Posted on THOW on October 8, 2012
The great Zeppelin raid in Wednesbury
The night of Jan 31st 1916
This is an amazing story about Wednesbury at war. I have had to condense this story somewhat to post it here but the whole story can be read at the link below.
On January 31st, 1916, nine airships left their bases in Germany intending to make a statement about the Germans’ ability to raid the United Kingdom.
Their orders were to fly across the entire breadth of England en masse and bomb Liverpool..
Kapitänleutnant Max Dietrich, commanding the L 21, was the first to cross the North Sea, passing over the Norfolk coast at 5.50 p.m.
To the West he and his men could see a clear sunset, promising good weather. But inland mists and fogs were already forming around the heavily-populated areas, making ground observation difficult.
Dietrich, using a combination of calculation and observation whenever the clouds provided a gap through which he could see thought he saw Manchester below and decided not to drop any bombs, saving them and the surprise they would cause, for Liverpool.
He then saw twinkling lights & Dietrich concluded that he must be over Birkenhead. He ordered action stations and began his approach, intending to fly over Birkenhead, crossing the Mersey and so on to Liverpool itself.
At 9.00 p.m. on 31st January, 1916, the people of Liverpool who were out and about heard no droning engines to make them look upwards. There was no fear. There was no panic. There was no danger. because Dietrich’s calculations had been wrong, he was not over Liverpool.
His “Birkenhead” was Tipton!
His dark, featureless Mersey was an area of industrial wasteland and collieries known as Lea Brook.
And his jewel, his “Liverpool” was Wednesbury – our town.
Dietrich’s bombing run began.
Bombs fell on Tipton and Bradley and then the first bombs fell on Wednesbury.
They landed in the King Street area, near to a large factory.
A woman, Mrs. Smith, of 14, King Street, left her house to see what the noise was.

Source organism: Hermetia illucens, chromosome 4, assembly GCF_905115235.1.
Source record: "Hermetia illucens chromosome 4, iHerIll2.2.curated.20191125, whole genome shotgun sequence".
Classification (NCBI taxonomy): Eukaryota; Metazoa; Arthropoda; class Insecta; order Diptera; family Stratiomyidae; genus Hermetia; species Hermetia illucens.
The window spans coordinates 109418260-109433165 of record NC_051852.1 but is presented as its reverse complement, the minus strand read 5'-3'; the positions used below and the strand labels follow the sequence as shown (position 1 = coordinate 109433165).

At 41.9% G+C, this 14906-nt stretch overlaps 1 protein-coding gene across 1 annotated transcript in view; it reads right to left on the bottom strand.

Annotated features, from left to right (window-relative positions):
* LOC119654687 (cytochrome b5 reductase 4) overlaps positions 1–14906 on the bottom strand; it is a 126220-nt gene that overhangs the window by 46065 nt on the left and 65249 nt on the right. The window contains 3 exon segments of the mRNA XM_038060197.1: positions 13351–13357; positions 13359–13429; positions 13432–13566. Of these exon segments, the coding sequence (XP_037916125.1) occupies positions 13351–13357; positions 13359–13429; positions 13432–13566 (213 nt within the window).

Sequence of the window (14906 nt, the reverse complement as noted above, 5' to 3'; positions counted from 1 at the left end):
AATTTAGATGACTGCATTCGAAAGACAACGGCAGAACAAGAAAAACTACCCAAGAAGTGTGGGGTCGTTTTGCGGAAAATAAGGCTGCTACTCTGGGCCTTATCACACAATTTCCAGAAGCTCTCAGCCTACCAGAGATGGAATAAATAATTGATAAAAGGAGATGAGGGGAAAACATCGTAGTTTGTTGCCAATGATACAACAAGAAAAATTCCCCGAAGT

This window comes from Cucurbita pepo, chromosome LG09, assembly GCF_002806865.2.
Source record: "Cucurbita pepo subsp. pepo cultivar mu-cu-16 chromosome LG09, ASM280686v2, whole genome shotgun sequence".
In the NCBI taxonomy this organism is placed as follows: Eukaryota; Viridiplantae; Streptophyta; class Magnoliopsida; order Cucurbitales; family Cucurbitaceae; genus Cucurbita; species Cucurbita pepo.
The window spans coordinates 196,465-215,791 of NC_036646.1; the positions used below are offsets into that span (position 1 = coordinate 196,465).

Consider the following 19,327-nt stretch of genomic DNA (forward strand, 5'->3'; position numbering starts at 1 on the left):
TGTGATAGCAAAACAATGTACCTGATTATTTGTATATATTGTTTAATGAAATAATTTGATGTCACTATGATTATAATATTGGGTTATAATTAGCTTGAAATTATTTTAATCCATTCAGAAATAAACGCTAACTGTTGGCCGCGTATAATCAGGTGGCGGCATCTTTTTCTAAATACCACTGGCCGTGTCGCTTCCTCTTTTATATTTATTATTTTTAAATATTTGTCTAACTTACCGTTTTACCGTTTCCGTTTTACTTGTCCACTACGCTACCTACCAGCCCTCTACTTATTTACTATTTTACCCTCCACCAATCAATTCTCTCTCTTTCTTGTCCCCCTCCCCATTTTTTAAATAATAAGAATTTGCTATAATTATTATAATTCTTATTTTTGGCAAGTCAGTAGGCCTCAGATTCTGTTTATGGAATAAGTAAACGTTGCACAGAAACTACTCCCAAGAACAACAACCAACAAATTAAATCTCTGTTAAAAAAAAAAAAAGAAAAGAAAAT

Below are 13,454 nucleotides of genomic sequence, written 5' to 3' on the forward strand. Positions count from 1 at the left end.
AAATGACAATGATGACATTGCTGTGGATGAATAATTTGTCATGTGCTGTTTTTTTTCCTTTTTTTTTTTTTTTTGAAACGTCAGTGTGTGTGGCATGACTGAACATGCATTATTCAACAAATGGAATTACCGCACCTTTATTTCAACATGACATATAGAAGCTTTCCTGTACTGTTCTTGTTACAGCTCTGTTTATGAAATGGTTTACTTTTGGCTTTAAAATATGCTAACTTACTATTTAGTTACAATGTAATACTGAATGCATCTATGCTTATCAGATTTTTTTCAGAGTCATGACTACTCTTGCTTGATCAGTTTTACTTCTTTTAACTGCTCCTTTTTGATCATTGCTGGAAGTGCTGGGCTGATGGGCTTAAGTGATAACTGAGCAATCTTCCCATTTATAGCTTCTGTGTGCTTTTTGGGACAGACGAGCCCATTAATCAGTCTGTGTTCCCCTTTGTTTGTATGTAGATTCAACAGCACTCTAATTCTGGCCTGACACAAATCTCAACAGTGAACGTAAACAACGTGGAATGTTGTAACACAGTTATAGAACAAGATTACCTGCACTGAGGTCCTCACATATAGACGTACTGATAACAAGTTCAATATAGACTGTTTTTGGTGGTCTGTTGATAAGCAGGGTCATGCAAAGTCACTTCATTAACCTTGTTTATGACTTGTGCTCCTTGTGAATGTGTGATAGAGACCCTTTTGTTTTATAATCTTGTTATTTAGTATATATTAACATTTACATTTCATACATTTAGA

A little way down the street she saw fires and presumed an explosion at the factory.
She walked towards the fires but bombs began to fall behind her. She turned and hurried home, to find her house demolished and all her family killed.
The bodies of three members of her family – her husband Joseph, daughter Nellie aged 13 and son Thomas, 11, were quickly located.
The youngest girl Ina, just seven, was lying dead on the roof of the factory. Her body would not be found until the morning.
The first Wednesbury deaths had occurred.
The streetlights were out, people moved out into the street and saw the Zeppelin.
There it was, high above the burning Crown Tube Works at the end of Union.
They heard the engines begin to race and saw the machine swing towards them.
A householder ran out and opened the heavy doors to his cellar, which normally formed part of the pavement. “Down here, quick!” he shouted, and many took him up on his offer.
Others stayed out in the open to watch the Zeppelin.
Thomas Morris told later how when he reached his mother-in-law’s house in Union Street he found that it was one of those demolished and among the rubble he found five bodies – those of his wife, two of his children and his wife’s parents.
After leaving Wednesbury, flying the L21 Dietrich headed North for Walsall. The first bomb there landed on a Congregational church.
A preparation class of children from a local primary school was meeting in the church but no-one was injured.